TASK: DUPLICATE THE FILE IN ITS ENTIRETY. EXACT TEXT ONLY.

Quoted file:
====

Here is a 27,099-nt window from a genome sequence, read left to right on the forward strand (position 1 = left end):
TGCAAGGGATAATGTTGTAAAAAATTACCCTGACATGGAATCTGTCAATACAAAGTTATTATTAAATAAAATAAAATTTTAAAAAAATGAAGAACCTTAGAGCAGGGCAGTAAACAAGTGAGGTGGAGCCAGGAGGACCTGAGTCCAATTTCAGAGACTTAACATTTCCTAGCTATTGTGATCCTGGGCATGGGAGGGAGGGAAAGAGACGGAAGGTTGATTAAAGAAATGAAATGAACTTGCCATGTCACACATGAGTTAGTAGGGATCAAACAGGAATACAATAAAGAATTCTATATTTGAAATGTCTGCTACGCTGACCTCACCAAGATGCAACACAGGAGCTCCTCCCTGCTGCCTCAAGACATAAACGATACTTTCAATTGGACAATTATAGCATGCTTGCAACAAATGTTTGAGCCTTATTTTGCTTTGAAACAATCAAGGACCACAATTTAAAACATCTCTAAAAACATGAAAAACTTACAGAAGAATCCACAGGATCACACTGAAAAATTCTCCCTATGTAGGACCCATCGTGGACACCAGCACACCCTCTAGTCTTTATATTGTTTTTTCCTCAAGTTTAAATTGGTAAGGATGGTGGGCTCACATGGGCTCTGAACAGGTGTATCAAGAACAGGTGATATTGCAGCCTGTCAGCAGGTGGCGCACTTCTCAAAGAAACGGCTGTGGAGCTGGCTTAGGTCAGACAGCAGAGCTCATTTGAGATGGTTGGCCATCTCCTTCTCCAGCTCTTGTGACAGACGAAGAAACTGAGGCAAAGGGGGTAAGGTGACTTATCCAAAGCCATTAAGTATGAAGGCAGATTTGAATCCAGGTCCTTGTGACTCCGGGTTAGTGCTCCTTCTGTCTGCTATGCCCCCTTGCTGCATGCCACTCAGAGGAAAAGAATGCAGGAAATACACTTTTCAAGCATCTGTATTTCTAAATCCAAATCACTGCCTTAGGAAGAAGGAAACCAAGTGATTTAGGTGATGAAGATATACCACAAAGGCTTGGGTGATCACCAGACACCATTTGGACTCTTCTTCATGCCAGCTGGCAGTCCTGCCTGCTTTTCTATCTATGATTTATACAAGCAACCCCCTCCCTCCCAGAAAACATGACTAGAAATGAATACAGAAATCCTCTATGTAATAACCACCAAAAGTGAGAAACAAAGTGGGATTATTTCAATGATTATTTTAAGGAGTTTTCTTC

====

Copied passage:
Here is a 27,099-nt window from a genome sequence, read left to right on the forward strand (position 1 = left end):
TGCAAGGGATAATGTTGTAAAAAATTACCCTGACATGGAATCTGTCAATACAAAGTTATTATTAAATAAAATAAAATTTTAAAAAAATGAAGAACCTTAGAGCAGGGCAGTAAACAAGTGAGGTGGAGCCAGGAGGACCTGAGTCCAATTTCAGAGACTTAACATTTCCTAGCTATTGTGATCCTGGGCATGGGAGGGAGGGAAAGAGACGGAAGGTTGATTAAAGAAATGAAATGAACTTGCCATGTCACACATGAGTTAGTAGGGATCAAACAGGAATACAATAAAGAATTCTATATTTGAAATGTCTGCTACGCTGACCTCACCAAGATGCAACACAGGAGCTCCTCCCTGCTGCCTCAAGACATAAACGATACTTTCAATTGGACAATTATAGCATGCTTGCAACAAATGTTTGAGCCTTATTTTGCTTTGAAACAATCAAGGACCACAATTTAAAACATCTCTAAAAACATGAAAAACTTACAGAAGAATCCACAGGATCACACTGAAAAATTCTCCCTATGTAGGACCCATCGTGGACACCAGCACACCCTCTAGTCTTTATATTGTTTTTTCCTCAAGTTTAAATTGGTAAGGATGGTGGGCTCACATGGGCTCTGAACAGGTGTATCAAGAACAGGTGATATTGCAGCCTGTCAGCAGGTGGCGCACTTCTCAAAGAAACGGCTGTGGAGCTGGCTTAGGTCAGACAGCAGAGCTCATTTGAGATGGTTGGCCATCTCCTTCTCCAGCTCTTGTGACAGACGAAGAAACTGAGGCAAAGGGGGTAAGGTGACTTATCCAAAGCCATTAAGTATGAAGGCAGATTTGAATCCAGGTCCTTGTGACTCCGGGTTAGTGCTCCTTCTGTCTGCTATGCCCCCTTGCTGCATGCCACTCAGAGGAAAAGAATGCAGGAAATACACTTTTCAAGCATCTGTATTTCTAAATCCAAATCACTGCCTTAGGAAGAAGGAAACCAAGTGATTTAGGTGATGAAGATATACCACAAAGGCTTGGGTGATCACCAGACACCATTTGGACTCTTCTTCATGCCAGCTGGCAGTCCTGCCTGCTTTTCTATCTATGATTTATACAAGCAACCCCCTCCCTCCCAGAAAACATGACTAGAAATGAATACAGAAATCCTCTATGTAATAACCACCAAAAGTGAGAAACAAAGTGGGATTATTTCAATGATTATTTTAAGGAGTTTTCTTC